The aliens are here. And they want to help.
The extraordinary new project from one of the country's most acclaimed and consistently brilliant SF novelists of the last 30 years.
The Jackaroo have given humanity 15 worlds and the means to reach them. They're a chance to start over, but they're also littered with ruins and artifacts left by the Jackaroos' previous clients. Miracles that could reverse the damage caused by war, climate change, and rising sea levels. Nightmares that could forever alter humanity - or even destroy it.
Chloe Millar works in London, mapping changes caused by imported scraps of alien technology. When she stumbles across a pair of orphaned kids possessed by an ancient ghost, she must decide whether to help them or to hand them over to the authorities. Authorities who believe that their visions point towards a new kind of danger.
And on one of the Jackaroos' gift-worlds, the murder of a man who has just arrived from Earth leads policeman Vic Gayle to a war between rival gangs over possession of a remote excavation site.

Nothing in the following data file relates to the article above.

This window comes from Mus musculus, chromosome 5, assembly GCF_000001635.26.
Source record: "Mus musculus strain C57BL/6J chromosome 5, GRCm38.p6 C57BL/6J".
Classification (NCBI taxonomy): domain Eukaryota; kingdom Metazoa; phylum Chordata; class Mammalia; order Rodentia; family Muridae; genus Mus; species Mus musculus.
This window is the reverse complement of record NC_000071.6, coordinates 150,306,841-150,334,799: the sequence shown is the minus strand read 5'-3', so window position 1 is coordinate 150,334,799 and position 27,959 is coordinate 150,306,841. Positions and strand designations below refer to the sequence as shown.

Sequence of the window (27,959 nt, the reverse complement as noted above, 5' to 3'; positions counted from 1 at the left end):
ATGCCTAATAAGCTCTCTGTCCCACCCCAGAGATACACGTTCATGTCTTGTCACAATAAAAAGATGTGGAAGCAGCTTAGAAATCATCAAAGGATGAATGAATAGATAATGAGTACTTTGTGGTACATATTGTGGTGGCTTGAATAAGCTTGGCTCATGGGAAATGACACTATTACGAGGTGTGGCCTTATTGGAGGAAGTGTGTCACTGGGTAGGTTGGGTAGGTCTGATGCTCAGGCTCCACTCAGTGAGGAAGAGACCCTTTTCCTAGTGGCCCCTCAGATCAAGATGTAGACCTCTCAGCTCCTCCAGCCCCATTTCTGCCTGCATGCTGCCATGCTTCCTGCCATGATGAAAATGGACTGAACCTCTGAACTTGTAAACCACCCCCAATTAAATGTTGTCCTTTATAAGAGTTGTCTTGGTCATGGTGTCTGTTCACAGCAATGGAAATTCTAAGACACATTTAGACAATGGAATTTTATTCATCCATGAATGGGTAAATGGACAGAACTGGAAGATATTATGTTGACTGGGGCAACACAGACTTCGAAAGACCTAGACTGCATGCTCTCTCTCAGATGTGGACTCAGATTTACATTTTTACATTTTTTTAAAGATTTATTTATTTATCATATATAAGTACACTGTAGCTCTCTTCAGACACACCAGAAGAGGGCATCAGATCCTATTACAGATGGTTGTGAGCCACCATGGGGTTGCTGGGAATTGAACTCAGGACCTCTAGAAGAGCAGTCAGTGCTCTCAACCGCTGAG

Something is coming through. Something linked to the visions of Chloe's orphans and Vic Gayle's murder investigation. Something that will challenge the limits of the Jackaroos' benevolence....
©2015 Paul McAuley (P)2016 Orion Publishing Group
I enjoyed it up to a point, then it seemed to drone on and on. The SF concepts were fun, if a bit unexplored. They weren't really the point of the story. Something about the pacing was off, because it didn't seem to flow very well, but overall it was a decent listen.
I do not recommend this book. There are plenty of ideas here that ought to make for interesting reading, but instead they just come across as boring. The author does not have the imagination to see things through, and so the book reads like a low budget TV series; the alien worlds look just like Earth, the aliens look just like humans, the future looks just like the present. Except there's no budget to save, no excuse for this relentlessly humdrum future. We're told that civilization stood on the brink of total collapse, yet nothing much seems to have changed. Add to that a mediocre mystery plot and you have a very dull book. Most insulting of all, rather than reaching any resolution or answering the big questions it poses, it just baits the sequel.
The reader is decent, but often sounds like she's reading a children's novel, robbing the book of any seriousness it might have possessed.
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